Interpretive Issues in Romans 5:12
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(from “A Survey of Romans,” John Hepp, Jr.)
Therefore, just as sin entered the world through one man, and death through sin, and in this way death came to all men, because all sinned— (Romans 5:12, NIV)
Where is the thought of this verse completed? The word “therefore” indicates that verse 12 begins a conclusion to this whole section on justification. The conclusion itself begins with a “just as” (Greek hōsper) statement occupying the rest of the verse: “just as sin entered…and death…and…death…because.…” Although this statement is complex, it gives only one side of a comparison. Normally, it would be completed by a “so also” (Greek houtōs) statement, as in 5:19, 21; 6:4, 19. However, the apostle does not immediately give the other side of the compari-son. Instead, he pauses in verses 13–14 to prove the first statement. After that, he presents both sides of the comparison in negative terms (vv. 15–17) and finally in positive terms (vv. 18–21). In other words, he uses the whole passage to complete the comparison. It is not unusual for Paul to introduce a thought then wait to complete it. For example, he starts to mention his prayer in Ephesians 3:1 but does not give it until 3:14–19.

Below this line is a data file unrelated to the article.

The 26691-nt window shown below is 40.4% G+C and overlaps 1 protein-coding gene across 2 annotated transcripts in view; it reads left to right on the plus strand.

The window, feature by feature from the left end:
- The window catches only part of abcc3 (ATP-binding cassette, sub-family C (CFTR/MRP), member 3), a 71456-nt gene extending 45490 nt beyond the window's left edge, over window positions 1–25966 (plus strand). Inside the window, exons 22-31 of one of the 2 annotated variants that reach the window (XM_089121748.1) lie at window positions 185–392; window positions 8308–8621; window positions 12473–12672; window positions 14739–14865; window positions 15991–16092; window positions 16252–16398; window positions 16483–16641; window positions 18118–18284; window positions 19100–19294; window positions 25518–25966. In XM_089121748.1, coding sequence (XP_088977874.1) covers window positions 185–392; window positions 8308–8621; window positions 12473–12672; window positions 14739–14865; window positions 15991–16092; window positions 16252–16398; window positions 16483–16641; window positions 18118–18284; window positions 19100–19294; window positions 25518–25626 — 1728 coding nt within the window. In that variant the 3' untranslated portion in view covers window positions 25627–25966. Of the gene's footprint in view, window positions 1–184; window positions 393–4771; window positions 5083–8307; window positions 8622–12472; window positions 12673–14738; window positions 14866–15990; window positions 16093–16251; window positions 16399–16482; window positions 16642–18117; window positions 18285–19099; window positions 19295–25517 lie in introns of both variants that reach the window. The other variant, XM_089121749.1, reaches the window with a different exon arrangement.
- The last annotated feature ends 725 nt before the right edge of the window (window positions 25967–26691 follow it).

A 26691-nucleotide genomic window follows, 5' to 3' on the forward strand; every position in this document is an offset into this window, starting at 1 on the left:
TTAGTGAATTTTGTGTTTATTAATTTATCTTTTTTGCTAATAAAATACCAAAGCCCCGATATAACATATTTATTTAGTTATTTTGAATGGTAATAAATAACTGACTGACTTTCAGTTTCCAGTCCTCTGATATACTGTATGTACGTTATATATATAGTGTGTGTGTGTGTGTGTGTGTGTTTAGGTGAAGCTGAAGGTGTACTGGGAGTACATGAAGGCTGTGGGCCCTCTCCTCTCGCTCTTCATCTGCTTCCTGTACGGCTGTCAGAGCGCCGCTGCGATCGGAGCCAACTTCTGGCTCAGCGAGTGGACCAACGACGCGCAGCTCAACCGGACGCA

What kind of death “entered the world” and “came to all men”? Physical death? Spiritual death? Or both physical and spiritual? Death rules human beings in both aspects: We all die physically and, before salvation, are all “dead in…transgressions and sins” (Eph. 2:1–2). To determine what death is meant in Romans 5:12, we should look at the original account in Gene¬sis to which it refers. Genesis 2–3 tells about that first sin and its result. And it is clear that the death there is physical but not clear that it is spiritual. Notice three indications.
• The first indication seems ambiguous. The LORD warned Adam before he sinned, “you must not eat from the tree of the knowledge of good and evil, for when you eat of it you will surely die” (2:17). That could either mean instant spiritual death or the beginning of a physical pro¬cess.
• The next indication is not ambiguous but decisively physical. The LORD’s curse after Adam sinned definitely focused on man’s body: “By the sweat of your brow you will eat your food until you return to the ground.…to dust you will return” (Gen. 3:19).
• The LORD’s further action after the curse also clearly pointed to physical death. “The LORD God banished him from the Garden” because “the man…must not be allowed to…take also from the tree of life and eat, and live forever” (Gen. 3:22–24).